An existential answer to “What is a Crossdresser?” 2

This is probably one of the hardest posts I’ve had to write because I’ve desperately struggled with finding the right words to explain how I feel about this subject. Curiously enough, words, I’ve decided, are exactly the problem.

(Word of warning, I’ve deliberately tried on this blog to not be too navel-gazing, but this post is exactly that, and feels a bit self-indulgent. You have been warned.)


Let me preface all of this by talking about the day I am currently having.

It’s a Saturday morning, and I’m sitting on my couch, wrapped up in a blanket, perching my Macbook (running Ubuntu, thank you very much) on my lap. I’ve had an omelette and a cup of tea, and I’ve been battling with a crossword. It’s quiet outside, save for the odd sound of a car rumbling up the street. I can hear a dog barking off in the distance somewhere. A plane passes overhead – it’s not a loud or unpleasant sound – it’s just up there in the sky doing its thing. The sounds of all of these are filtered through the window and into my ears, but it feels peaceful. My mind is quiet. If I close my eyes, I feel as if I can just… be. I have mornings like this fairly frequently, and each time I wish I could just extend that moment for hours – but at some juncture, the moment is lost by having some responsibility to fulfill. Those moments of peace where you feel like you can just simply and lightly exist, those moments are my favourite.

“Sure…”, you might be thinking, “but what does that have to do with anything?”

Don’t worry – I’ll get to that.

What is a crossdresser?

It seems like such a simple question. But buried inexorably between those few syllables lies a much subtler, more intimate query.

The answer, simply, is that a crossdresser is someone who, for whatever reason, wears clothes of the opposite gender.

But that’s not what you were looking for. Maybe you’ve discovered someone who wears clothes of the opposite gender, you found a word for it, and now you want to know what that word means. Maybe that person is you, or it might be your husband, or a friend, or a colleague, or maybe someone you saw walking down the street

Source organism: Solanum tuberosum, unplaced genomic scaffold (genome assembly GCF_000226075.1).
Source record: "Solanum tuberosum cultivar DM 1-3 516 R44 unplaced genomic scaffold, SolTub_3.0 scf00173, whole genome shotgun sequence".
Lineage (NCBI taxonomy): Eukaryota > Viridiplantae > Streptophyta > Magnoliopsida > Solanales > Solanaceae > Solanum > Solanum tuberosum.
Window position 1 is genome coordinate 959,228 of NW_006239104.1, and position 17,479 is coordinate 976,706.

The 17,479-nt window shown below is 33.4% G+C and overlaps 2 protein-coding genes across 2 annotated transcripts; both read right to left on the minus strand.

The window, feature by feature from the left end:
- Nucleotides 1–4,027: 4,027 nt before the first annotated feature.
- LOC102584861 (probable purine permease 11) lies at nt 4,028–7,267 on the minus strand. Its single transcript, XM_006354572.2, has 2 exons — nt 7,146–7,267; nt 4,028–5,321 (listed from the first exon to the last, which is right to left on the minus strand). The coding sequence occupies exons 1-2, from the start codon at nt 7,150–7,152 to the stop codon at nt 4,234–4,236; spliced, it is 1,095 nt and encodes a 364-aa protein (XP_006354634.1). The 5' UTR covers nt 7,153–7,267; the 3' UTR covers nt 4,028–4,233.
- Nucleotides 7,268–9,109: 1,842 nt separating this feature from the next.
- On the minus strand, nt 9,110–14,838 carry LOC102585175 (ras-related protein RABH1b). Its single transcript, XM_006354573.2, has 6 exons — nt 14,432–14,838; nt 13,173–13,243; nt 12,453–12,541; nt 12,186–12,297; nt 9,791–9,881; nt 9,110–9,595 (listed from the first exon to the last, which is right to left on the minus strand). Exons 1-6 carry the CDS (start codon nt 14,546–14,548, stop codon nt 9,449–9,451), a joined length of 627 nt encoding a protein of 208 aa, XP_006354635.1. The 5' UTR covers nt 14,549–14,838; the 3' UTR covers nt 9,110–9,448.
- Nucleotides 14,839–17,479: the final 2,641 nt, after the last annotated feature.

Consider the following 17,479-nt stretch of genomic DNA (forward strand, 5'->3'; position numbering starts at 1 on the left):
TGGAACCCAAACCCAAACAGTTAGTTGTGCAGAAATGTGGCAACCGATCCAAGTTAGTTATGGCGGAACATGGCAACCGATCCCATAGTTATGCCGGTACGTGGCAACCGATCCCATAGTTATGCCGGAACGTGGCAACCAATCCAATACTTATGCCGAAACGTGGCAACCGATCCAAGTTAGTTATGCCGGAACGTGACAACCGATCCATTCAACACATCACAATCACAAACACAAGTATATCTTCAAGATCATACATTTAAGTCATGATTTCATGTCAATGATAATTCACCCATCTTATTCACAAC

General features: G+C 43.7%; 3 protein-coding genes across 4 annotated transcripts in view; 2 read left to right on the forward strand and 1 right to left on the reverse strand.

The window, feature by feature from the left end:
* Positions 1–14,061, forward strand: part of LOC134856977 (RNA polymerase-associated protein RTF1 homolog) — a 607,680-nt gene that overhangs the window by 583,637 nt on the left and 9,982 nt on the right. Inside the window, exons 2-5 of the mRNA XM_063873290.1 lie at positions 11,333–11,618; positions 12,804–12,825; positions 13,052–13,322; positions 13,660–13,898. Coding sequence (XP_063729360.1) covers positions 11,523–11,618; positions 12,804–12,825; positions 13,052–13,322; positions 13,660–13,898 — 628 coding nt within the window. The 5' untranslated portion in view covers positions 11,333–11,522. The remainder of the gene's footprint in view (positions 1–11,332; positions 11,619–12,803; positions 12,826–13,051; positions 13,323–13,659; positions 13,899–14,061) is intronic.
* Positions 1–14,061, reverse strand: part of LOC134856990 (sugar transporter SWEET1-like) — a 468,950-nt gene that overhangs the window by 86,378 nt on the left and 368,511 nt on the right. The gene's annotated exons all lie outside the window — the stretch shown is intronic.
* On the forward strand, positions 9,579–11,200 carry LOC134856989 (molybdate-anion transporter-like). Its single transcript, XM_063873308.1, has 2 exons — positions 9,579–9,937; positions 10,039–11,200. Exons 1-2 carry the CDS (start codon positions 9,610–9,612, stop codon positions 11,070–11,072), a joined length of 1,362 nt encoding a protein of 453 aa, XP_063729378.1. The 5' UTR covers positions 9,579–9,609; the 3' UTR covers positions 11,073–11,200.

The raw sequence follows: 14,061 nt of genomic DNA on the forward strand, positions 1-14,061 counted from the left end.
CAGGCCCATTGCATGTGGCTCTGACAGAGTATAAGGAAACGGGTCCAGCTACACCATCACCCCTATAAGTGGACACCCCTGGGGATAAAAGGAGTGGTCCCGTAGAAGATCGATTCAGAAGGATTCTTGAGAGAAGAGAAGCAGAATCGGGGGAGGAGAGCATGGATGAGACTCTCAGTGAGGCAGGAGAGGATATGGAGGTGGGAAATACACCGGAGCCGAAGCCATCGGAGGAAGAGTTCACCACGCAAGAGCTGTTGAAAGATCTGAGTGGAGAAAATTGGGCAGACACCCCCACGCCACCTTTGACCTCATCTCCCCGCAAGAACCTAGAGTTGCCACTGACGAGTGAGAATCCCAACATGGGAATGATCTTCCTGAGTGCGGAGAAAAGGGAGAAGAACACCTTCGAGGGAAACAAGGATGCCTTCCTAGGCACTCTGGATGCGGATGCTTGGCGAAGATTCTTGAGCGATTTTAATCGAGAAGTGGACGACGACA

What you’re really asking is “Who is this person?” Unsatisfied with the technical answer, you want to know more – you were hoping that one word definition would tell you everything you wanted to know about that person, possibly yourself.

Unfortunately, I can’t tell you that – because I have no idea. I can’t tell you who your husband is, or who your friend is, or who you are. I can barely verbalise who I am.


People have asked me “How do you identify?” and I’m never really sure what to say, because it’s not clear what they’re asking.

In terms of gender identity, I’ve gone through various words and phrases – I used to say I was 80% male 20% female. I thought I found a word that described that well – bigender – where I’m a bit of both. Or maybe that’s “third gender” – which seems to be basically a catchall for “not entirely male or female”. If I was Native American, I might be called “Two-Spirit”. I was at a class recently where, when talking to people about gender, they simplified it down to male, female, and anything else was “gender queer”, which I settled on as a self-descriptor, but only temporarily as it didn’t feel quite right. All of these terms sometimes fall under “transgender” depending on how you want to define that – other times they don’t, but *do* fall under trans* (trans-star), which is yet another catchall for more things. I’m from the UK, but I live in the US now – so at the very least, I’m trans-atlantic.